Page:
Well the last thing I want to do is to be a buzz kill! I hope I am not giving that impression — quite the contrary. I have the advantage over Kahneman that I am neither a psychologist nor an economist, and so I have no vested interest to defend, or an emotional connection with the subject area.
I am quite happy with my biases, and so should everyone else be: as I say, they’ve served us well for centuries, and they’ve not suddenly become destructive. The problem is not our biases, but the fact that our environment has become more complex, and our biases haven’t adapted yet.
It’s only when they lead to wrong outcomes — wrong in your view, that is, not anyone else’s! — that it’s worth thinking about doing something. Being aware of the situations where biases might mislead you is similar to being aware when your innate taste for sugar and fat might entice you to gorge on donuts, waffles or biscuits. We shouldn’t seek to eliminate either, or even blame them for our predicament.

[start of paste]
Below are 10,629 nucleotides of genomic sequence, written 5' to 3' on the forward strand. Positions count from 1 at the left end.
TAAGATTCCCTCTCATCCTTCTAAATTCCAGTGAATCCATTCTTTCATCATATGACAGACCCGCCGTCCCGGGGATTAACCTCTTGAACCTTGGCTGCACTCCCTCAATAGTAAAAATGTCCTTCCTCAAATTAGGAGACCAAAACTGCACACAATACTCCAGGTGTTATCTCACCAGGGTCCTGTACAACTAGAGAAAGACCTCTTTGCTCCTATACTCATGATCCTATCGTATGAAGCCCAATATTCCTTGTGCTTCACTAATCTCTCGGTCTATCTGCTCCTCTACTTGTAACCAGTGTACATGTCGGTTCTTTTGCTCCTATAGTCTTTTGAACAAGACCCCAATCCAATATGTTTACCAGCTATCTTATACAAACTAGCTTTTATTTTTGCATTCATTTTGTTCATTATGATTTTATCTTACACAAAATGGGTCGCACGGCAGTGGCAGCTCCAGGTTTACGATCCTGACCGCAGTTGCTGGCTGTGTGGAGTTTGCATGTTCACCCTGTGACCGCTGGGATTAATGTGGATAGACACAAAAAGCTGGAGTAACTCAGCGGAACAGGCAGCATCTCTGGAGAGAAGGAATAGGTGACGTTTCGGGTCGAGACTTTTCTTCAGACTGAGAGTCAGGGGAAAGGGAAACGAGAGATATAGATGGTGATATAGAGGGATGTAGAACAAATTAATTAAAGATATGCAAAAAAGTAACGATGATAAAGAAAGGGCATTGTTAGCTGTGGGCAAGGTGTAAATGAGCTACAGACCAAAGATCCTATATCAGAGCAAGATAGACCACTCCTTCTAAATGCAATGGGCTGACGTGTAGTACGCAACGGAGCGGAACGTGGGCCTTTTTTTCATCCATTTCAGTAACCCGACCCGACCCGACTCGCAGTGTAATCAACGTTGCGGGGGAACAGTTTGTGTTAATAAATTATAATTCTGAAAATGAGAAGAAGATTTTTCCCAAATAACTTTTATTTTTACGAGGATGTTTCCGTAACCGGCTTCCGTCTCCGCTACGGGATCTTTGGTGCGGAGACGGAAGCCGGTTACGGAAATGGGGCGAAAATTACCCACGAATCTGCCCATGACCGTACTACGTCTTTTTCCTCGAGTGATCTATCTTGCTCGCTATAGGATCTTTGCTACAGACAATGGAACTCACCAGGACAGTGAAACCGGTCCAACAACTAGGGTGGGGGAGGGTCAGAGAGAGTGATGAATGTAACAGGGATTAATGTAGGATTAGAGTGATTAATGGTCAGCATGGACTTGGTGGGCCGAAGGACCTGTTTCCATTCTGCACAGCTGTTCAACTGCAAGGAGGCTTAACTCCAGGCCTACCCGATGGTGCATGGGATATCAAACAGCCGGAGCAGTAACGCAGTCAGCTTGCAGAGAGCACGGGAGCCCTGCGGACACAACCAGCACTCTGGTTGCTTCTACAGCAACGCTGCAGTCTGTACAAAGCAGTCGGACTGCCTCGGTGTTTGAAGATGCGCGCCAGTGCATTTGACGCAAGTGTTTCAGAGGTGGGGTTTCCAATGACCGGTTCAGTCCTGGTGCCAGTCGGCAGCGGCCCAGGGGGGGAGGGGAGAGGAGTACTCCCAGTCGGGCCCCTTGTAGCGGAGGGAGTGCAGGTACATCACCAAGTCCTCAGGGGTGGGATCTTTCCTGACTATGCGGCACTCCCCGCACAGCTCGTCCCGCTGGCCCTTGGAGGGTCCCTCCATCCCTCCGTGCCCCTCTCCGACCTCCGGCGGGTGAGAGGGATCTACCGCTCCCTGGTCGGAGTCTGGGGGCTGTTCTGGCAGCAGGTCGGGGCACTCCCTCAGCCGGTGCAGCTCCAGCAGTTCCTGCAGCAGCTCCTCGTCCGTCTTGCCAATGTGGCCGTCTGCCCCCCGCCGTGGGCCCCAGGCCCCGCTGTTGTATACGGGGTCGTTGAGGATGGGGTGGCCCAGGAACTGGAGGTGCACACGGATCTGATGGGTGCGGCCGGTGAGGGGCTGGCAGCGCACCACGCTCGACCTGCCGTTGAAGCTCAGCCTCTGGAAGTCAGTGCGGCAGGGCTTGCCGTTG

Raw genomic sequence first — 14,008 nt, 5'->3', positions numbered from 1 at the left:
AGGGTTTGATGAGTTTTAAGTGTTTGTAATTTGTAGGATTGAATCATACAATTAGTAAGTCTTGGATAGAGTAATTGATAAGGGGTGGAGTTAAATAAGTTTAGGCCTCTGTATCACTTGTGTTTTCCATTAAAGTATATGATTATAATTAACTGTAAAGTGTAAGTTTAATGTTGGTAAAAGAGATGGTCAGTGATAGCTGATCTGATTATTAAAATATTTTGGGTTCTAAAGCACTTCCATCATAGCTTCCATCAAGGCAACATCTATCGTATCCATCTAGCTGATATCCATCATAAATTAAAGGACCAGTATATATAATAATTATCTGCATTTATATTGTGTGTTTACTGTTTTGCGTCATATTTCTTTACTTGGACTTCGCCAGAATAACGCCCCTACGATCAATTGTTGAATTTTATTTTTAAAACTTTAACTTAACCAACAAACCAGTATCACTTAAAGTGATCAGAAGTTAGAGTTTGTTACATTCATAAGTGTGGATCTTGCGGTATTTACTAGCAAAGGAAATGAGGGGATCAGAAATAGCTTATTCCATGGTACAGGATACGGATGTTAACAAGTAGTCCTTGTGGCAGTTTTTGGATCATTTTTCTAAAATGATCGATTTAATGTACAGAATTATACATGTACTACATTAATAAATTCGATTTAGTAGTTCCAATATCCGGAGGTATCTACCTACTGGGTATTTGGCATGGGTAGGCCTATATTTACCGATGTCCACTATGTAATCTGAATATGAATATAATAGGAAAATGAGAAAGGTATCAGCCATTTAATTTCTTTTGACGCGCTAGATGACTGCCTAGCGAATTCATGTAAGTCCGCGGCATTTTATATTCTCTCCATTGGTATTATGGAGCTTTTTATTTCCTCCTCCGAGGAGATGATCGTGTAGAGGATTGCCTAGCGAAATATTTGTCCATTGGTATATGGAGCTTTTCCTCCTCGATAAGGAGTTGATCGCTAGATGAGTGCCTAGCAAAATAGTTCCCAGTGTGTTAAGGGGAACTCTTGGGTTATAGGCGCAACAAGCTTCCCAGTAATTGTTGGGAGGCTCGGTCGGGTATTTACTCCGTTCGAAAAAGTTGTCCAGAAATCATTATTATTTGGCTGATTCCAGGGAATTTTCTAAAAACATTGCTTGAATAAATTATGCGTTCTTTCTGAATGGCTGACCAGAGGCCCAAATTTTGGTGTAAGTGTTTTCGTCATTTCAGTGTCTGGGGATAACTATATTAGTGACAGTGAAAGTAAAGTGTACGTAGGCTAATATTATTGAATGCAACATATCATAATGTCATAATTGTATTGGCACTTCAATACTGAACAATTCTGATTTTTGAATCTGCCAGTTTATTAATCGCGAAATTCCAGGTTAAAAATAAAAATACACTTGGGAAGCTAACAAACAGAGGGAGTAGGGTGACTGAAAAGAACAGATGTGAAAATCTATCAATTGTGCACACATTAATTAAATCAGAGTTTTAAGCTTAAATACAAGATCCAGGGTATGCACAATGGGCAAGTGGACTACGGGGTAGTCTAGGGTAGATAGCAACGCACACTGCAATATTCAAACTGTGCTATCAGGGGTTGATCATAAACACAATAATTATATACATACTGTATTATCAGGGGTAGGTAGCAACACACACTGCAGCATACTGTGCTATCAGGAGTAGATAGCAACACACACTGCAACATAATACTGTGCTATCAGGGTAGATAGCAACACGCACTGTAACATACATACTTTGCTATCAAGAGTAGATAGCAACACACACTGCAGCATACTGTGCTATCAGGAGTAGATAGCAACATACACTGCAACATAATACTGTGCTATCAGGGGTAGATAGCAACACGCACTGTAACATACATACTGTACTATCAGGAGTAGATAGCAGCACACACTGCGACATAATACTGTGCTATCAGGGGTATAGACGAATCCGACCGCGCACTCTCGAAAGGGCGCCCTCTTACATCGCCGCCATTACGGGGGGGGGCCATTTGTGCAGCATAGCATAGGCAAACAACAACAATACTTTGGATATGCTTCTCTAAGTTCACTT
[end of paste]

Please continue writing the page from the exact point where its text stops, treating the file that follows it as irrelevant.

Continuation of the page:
Instead, we can use BS (the good kind!) to help us avoid the worst. I am quite partial to a biscuit with my cup of tea in front of the TV (well mostly reading stuff on my tablet with the TV on in the background) of an evening. Unfortunately, with the whole biscuit tin open within reach, it’s easy to mindlessly keep going until there are none left. So for the last couple of months I have been taking not just the tin, but also a small plate. Before I sit down transfer 3 (well, sometimes 4 if they’re small ones) biscuits onto the plate, and put the lid back on the tin. And this extra hurdle — simply the fact that if I want more, I have to open the tin again, even with it sitting right in front of me — is enough to make me stick to the 3 (or 4).
Now, if that is not a great example of using the status quo bias to my advantage… :-)
So do celebrate your biases, rather than feel down about them. They’re tools you can choose to use in your interest!